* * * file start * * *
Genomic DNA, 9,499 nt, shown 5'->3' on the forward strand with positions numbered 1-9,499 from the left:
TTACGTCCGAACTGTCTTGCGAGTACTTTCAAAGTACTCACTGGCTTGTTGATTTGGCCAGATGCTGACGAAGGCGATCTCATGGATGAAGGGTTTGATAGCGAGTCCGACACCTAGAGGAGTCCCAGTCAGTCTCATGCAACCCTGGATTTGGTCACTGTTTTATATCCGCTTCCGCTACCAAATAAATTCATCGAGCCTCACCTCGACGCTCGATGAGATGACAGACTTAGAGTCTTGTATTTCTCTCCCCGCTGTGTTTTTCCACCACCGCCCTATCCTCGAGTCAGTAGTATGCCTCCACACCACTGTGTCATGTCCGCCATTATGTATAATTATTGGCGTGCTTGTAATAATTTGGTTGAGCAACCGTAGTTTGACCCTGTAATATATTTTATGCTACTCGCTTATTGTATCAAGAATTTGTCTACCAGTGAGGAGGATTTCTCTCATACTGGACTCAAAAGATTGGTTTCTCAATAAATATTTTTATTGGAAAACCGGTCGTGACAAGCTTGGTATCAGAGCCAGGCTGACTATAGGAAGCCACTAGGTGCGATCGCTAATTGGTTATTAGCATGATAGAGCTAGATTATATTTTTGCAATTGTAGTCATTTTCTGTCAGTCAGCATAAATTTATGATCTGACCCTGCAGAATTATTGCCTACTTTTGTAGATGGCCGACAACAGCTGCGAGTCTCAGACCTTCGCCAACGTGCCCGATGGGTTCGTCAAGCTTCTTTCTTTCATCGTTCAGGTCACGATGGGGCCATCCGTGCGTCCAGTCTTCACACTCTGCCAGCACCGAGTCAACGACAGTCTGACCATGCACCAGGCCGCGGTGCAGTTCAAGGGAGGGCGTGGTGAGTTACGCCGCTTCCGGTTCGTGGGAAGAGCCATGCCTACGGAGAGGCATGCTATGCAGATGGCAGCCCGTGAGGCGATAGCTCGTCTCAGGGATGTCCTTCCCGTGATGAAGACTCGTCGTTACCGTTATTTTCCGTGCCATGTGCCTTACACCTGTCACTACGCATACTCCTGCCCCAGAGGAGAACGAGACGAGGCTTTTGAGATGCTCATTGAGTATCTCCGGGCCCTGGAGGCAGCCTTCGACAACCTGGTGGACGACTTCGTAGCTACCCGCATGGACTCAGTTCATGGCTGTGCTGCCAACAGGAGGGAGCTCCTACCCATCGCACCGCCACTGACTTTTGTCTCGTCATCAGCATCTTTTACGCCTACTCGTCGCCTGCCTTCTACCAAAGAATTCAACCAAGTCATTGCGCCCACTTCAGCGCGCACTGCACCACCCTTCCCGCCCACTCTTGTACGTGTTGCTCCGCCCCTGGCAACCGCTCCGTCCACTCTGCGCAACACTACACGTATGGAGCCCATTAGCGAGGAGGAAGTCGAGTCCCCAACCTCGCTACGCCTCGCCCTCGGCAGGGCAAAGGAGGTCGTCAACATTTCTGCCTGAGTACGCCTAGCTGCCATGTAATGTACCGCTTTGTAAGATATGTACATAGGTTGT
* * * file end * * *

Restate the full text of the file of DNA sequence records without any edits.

Genomic DNA, 9,499 nt, shown 5'->3' on the forward strand with positions numbered 1-9,499 from the left:
TTACGTCCGAACTGTCTTGCGAGTACTTTCAAAGTACTCACTGGCTTGTTGATTTGGCCAGATGCTGACGAAGGCGATCTCATGGATGAAGGGTTTGATAGCGAGTCCGACACCTAGAGGAGTCCCAGTCAGTCTCATGCAACCCTGGATTTGGTCACTGTTTTATATCCGCTTCCGCTACCAAATAAATTCATCGAGCCTCACCTCGACGCTCGATGAGATGACAGACTTAGAGTCTTGTATTTCTCTCCCCGCTGTGTTTTTCCACCACCGCCCTATCCTCGAGTCAGTAGTATGCCTCCACACCACTGTGTCATGTCCGCCATTATGTATAATTATTGGCGTGCTTGTAATAATTTGGTTGAGCAACCGTAGTTTGACCCTGTAATATATTTTATGCTACTCGCTTATTGTATCAAGAATTTGTCTACCAGTGAGGAGGATTTCTCTCATACTGGACTCAAAAGATTGGTTTCTCAATAAATATTTTTATTGGAAAACCGGTCGTGACAAGCTTGGTATCAGAGCCAGGCTGACTATAGGAAGCCACTAGGTGCGATCGCTAATTGGTTATTAGCATGATAGAGCTAGATTATATTTTTGCAATTGTAGTCATTTTCTGTCAGTCAGCATAAATTTATGATCTGACCCTGCAGAATTATTGCCTACTTTTGTAGATGGCCGACAACAGCTGCGAGTCTCAGACCTTCGCCAACGTGCCCGATGGGTTCGTCAAGCTTCTTTCTTTCATCGTTCAGGTCACGATGGGGCCATCCGTGCGTCCAGTCTTCACACTCTGCCAGCACCGAGTCAACGACAGTCTGACCATGCACCAGGCCGCGGTGCAGTTCAAGGGAGGGCGTGGTGAGTTACGCCGCTTCCGGTTCGTGGGAAGAGCCATGCCTACGGAGAGGCATGCTATGCAGATGGCAGCCCGTGAGGCGATAGCTCGTCTCAGGGATGTCCTTCCCGTGATGAAGACTCGTCGTTACCGTTATTTTCCGTGCCATGTGCCTTACACCTGTCACTACGCATACTCCTGCCCCAGAGGAGAACGAGACGAGGCTTTTGAGATGCTCATTGAGTATCTCCGGGCCCTGGAGGCAGCCTTCGACAACCTGGTGGACGACTTCGTAGCTACCCGCATGGACTCAGTTCATGGCTGTGCTGCCAACAGGAGGGAGCTCCTACCCATCGCACCGCCACTGACTTTTGTCTCGTCATCAGCATCTTTTACGCCTACTCGTCGCCTGCCTTCTACCAAAGAATTCAACCAAGTCATTGCGCCCACTTCAGCGCGCACTGCACCACCCTTCCCGCCCACTCTTGTACGTGTTGCTCCGCCCCTGGCAACCGCTCCGTCCACTCTGCGCAACACTACACGTATGGAGCCCATTAGCGAGGAGGAAGTCGAGTCCCCAACCTCGCTACGCCTCGCCCTCGGCAGGGCAAAGGAGGTCGTCAACATTTCTGCCTGAGTACGCCTAGCTGCCATGTAATGTACCGCTTTGTAAGATATGTACATAGGTTGT